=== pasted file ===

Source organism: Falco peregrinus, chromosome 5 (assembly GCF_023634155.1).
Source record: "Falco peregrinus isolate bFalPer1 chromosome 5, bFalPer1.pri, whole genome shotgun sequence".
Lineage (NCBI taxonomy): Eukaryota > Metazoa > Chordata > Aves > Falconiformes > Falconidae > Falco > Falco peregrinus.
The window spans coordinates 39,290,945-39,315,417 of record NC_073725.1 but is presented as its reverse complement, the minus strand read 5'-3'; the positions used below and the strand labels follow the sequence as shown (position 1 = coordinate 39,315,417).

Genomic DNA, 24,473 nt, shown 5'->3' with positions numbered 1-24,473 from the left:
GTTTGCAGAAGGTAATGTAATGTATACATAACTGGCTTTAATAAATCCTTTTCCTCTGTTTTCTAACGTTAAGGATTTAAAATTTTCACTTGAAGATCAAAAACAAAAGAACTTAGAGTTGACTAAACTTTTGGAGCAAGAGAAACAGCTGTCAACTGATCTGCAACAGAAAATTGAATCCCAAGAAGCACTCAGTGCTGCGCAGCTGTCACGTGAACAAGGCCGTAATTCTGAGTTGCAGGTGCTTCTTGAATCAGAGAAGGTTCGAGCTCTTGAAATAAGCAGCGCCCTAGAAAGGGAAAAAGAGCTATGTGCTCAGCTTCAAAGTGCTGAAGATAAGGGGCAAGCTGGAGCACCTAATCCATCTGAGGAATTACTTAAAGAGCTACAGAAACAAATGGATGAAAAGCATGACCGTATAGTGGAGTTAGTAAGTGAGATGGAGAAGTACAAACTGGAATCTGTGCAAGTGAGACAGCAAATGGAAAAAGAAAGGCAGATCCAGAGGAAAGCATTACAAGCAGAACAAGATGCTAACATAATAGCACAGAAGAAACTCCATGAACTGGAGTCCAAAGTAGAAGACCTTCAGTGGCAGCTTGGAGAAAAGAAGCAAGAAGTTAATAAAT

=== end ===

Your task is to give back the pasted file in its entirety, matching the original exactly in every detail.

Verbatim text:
Source organism: Falco peregrinus, chromosome 5 (assembly GCF_023634155.1).
Source record: "Falco peregrinus isolate bFalPer1 chromosome 5, bFalPer1.pri, whole genome shotgun sequence".
Lineage (NCBI taxonomy): Eukaryota > Metazoa > Chordata > Aves > Falconiformes > Falconidae > Falco > Falco peregrinus.
The window spans coordinates 39,290,945-39,315,417 of record NC_073725.1 but is presented as its reverse complement, the minus strand read 5'-3'; the positions used below and the strand labels follow the sequence as shown (position 1 = coordinate 39,315,417).

Genomic DNA, 24,473 nt, shown 5'->3' with positions numbered 1-24,473 from the left:
GTTTGCAGAAGGTAATGTAATGTATACATAACTGGCTTTAATAAATCCTTTTCCTCTGTTTTCTAACGTTAAGGATTTAAAATTTTCACTTGAAGATCAAAAACAAAAGAACTTAGAGTTGACTAAACTTTTGGAGCAAGAGAAACAGCTGTCAACTGATCTGCAACAGAAAATTGAATCCCAAGAAGCACTCAGTGCTGCGCAGCTGTCACGTGAACAAGGCCGTAATTCTGAGTTGCAGGTGCTTCTTGAATCAGAGAAGGTTCGAGCTCTTGAAATAAGCAGCGCCCTAGAAAGGGAAAAAGAGCTATGTGCTCAGCTTCAAAGTGCTGAAGATAAGGGGCAAGCTGGAGCACCTAATCCATCTGAGGAATTACTTAAAGAGCTACAGAAACAAATGGATGAAAAGCATGACCGTATAGTGGAGTTAGTAAGTGAGATGGAGAAGTACAAACTGGAATCTGTGCAAGTGAGACAGCAAATGGAAAAAGAAAGGCAGATCCAGAGGAAAGCATTACAAGCAGAACAAGATGCTAACATAATAGCACAGAAGAAACTCCATGAACTGGAGTCCAAAGTAGAAGACCTTCAGTGGCAGCTTGGAGAAAAGAAGCAAGAAGTTAATAAAT